I once ate 24 shumais in one sitting, true story.
It’s not something I’m proud of sharing (much like the time I took the 64-ounce porterhouse challenge—eat the whole steak in an hour and get it for free). But it does reveal my infatuation with the Chinese dim sum staple, in my opinion the world heavyweight champion of dumplings.
Allow me to set the scene: A pork-and-shrimp filling, often with mushrooms and water chestnuts, stuffed inside a yellow egg dough wrapper with the top of the filling exposed. Steamed and served typically four to a bamboo basket. The texture is toothsome but tender, and the flavor bursts of rich, meaty savoriness. I dab some chili oil and soy sauce on my shumai. Writing this paragraph, I’m daydreaming of 24 more.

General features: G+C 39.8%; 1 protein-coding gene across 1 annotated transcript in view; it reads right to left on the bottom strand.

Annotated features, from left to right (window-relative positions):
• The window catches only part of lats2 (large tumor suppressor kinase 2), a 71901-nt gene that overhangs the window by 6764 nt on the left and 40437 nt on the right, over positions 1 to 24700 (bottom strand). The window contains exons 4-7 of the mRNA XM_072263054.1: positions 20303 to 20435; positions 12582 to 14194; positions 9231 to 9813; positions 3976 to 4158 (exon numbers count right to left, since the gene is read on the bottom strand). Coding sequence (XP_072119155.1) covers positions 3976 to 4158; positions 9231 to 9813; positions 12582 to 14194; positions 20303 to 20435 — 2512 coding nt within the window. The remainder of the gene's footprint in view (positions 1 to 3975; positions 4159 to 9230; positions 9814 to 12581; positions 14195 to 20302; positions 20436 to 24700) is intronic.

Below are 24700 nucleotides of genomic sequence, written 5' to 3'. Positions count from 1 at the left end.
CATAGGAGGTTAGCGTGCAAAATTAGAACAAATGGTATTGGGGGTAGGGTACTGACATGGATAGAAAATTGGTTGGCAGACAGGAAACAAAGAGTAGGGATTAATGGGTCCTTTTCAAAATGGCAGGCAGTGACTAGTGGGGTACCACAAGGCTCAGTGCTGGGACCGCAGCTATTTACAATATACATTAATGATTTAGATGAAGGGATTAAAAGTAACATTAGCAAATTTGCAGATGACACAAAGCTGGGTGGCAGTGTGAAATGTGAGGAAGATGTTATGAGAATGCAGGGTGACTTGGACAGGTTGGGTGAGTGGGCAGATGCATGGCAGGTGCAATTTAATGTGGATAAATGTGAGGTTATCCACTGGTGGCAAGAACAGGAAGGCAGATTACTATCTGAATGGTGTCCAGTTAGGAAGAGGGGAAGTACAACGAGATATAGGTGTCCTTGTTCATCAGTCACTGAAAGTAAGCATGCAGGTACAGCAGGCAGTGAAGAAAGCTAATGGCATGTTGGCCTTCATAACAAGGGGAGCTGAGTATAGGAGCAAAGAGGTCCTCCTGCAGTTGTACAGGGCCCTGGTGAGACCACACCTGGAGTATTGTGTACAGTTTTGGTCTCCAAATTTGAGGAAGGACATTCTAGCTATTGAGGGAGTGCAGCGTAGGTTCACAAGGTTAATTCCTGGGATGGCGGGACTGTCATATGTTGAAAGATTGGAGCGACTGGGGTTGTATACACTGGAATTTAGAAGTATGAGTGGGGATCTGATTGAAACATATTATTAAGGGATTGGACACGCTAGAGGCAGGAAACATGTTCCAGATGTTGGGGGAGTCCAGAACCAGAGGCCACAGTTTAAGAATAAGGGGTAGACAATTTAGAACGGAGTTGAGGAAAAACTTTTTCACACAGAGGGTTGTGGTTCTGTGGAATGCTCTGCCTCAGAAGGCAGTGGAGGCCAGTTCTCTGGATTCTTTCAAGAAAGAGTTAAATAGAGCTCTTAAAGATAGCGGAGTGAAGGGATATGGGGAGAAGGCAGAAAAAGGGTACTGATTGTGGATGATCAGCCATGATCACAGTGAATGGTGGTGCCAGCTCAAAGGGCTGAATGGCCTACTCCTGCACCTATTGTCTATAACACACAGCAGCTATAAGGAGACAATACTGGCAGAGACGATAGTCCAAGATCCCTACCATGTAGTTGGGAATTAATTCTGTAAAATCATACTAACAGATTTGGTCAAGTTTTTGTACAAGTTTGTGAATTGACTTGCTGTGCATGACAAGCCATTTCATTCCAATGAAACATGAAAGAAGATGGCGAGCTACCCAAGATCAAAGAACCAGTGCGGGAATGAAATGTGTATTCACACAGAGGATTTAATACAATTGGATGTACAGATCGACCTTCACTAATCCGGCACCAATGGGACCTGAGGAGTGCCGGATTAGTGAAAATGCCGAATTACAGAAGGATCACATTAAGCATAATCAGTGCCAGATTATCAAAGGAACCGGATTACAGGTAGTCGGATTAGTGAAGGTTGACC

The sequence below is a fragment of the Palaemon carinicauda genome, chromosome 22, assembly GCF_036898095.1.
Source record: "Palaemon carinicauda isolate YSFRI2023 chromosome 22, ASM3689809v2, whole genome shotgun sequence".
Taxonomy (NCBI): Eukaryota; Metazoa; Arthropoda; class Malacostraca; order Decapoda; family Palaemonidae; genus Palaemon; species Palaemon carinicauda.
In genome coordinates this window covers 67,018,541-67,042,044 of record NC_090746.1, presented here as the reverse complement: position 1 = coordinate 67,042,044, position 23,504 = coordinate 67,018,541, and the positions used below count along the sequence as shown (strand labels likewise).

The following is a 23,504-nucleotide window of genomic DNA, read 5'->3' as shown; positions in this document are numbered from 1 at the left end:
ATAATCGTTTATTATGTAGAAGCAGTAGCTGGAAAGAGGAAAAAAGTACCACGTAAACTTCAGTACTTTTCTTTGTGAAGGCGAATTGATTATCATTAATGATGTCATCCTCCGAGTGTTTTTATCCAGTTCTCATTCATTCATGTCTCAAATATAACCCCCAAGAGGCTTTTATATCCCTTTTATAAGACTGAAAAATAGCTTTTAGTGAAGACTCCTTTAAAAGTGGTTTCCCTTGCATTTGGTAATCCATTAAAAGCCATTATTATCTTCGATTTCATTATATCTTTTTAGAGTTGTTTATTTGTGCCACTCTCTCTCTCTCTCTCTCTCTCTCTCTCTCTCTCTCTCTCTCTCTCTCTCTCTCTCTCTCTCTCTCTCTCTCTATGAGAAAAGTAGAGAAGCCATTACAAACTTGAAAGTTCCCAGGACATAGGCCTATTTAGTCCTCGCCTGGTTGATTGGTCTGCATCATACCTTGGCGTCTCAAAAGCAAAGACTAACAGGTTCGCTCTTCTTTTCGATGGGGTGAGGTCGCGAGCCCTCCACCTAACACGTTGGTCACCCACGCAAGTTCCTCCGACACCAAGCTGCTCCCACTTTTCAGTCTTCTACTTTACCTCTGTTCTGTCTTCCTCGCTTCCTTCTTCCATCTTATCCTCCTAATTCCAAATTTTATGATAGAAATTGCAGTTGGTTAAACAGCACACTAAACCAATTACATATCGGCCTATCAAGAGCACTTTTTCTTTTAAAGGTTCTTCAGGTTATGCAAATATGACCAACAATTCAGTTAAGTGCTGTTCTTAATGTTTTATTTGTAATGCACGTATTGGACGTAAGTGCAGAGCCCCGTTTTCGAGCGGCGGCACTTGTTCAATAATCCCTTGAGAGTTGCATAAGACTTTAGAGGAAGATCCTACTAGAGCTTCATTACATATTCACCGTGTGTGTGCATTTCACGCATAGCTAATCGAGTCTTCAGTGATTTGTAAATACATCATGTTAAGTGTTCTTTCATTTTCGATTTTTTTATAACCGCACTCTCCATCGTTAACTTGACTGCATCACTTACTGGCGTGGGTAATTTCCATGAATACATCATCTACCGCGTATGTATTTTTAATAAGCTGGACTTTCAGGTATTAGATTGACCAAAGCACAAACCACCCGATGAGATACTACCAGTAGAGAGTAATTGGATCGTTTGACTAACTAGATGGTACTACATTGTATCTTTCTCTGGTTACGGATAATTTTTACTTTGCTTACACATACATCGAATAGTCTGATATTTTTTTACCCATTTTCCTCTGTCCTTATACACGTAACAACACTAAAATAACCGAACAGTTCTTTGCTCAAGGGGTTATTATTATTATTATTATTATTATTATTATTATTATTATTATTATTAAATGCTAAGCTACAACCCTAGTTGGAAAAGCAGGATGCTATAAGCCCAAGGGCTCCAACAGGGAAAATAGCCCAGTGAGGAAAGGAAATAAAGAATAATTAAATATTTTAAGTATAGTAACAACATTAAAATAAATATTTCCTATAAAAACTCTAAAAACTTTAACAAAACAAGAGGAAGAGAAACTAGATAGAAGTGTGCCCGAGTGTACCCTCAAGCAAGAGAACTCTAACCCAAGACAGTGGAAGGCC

The earliest shumai, according to The Dim Sum Field Guide by Carolyn Phillips, came from the Yuan dynasty in Northern China sometime in the late 13th century. Eventually, the dumplings migrated south to Guangdong province, where the Cantonese incorporated shumai into their dim sum vocabulary.
I’ve yet to encounter a truly awful shumai, but I’ve eaten enough to distinguish decent versions from the great ones.
Here are three things I look for in a shumai: